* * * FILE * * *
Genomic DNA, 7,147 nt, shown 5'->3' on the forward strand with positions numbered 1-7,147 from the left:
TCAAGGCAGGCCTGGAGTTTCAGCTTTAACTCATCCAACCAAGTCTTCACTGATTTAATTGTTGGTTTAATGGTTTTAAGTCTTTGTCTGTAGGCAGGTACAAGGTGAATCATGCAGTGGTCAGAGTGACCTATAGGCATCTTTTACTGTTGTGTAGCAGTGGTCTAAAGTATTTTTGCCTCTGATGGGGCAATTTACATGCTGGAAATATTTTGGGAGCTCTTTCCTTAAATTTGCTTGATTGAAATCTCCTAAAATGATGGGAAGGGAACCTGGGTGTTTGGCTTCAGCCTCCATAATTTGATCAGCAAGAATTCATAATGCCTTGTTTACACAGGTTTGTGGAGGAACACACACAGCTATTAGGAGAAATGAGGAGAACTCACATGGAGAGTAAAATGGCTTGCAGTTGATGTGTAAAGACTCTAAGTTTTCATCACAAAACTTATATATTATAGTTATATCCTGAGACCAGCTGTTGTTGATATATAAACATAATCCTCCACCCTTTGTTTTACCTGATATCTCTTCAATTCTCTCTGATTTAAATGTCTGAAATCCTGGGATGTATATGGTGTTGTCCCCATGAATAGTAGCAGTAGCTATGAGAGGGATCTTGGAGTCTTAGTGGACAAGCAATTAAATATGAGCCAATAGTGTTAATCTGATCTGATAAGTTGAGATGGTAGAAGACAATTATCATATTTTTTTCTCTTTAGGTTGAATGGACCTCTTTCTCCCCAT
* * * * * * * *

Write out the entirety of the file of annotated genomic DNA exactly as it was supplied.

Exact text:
Genomic DNA, 7,147 nt, shown 5'->3' on the forward strand with positions numbered 1-7,147 from the left:
TCAAGGCAGGCCTGGAGTTTCAGCTTTAACTCATCCAACCAAGTCTTCACTGATTTAATTGTTGGTTTAATGGTTTTAAGTCTTTGTCTGTAGGCAGGTACAAGGTGAATCATGCAGTGGTCAGAGTGACCTATAGGCATCTTTTACTGTTGTGTAGCAGTGGTCTAAAGTATTTTTGCCTCTGATGGGGCAATTTACATGCTGGAAATATTTTGGGAGCTCTTTCCTTAAATTTGCTTGATTGAAATCTCCTAAAATGATGGGAAGGGAACCTGGGTGTTTGGCTTCAGCCTCCATAATTTGATCAGCAAGAATTCATAATGCCTTGTTTACACAGGTTTGTGGAGGAACACACACAGCTATTAGGAGAAATGAGGAGAACTCACATGGAGAGTAAAATGGCTTGCAGTTGATGTGTAAAGACTCTAAGTTTTCATCACAAAACTTATATATTATAGTTATATCCTGAGACCAGCTGTTGTTGATATATAAACATAATCCTCCACCCTTTGTTTTACCTGATATCTCTTCAATTCTCTCTGATTTAAATGTCTGAAATCCTGGGATGTATATGGTGTTGTCCCCATGAATAGTAGCAGTAGCTATGAGAGGGATCTTGGAGTCTTAGTGGACAAGCAATTAAATATGAGCCAATAGTGTTAATCTGATCTGATAAGTTGAGATGGTAGAAGACAATTATCATATTTTTTTCTCTTTAGGTTGAATGGACCTCTTTCTCCCCAT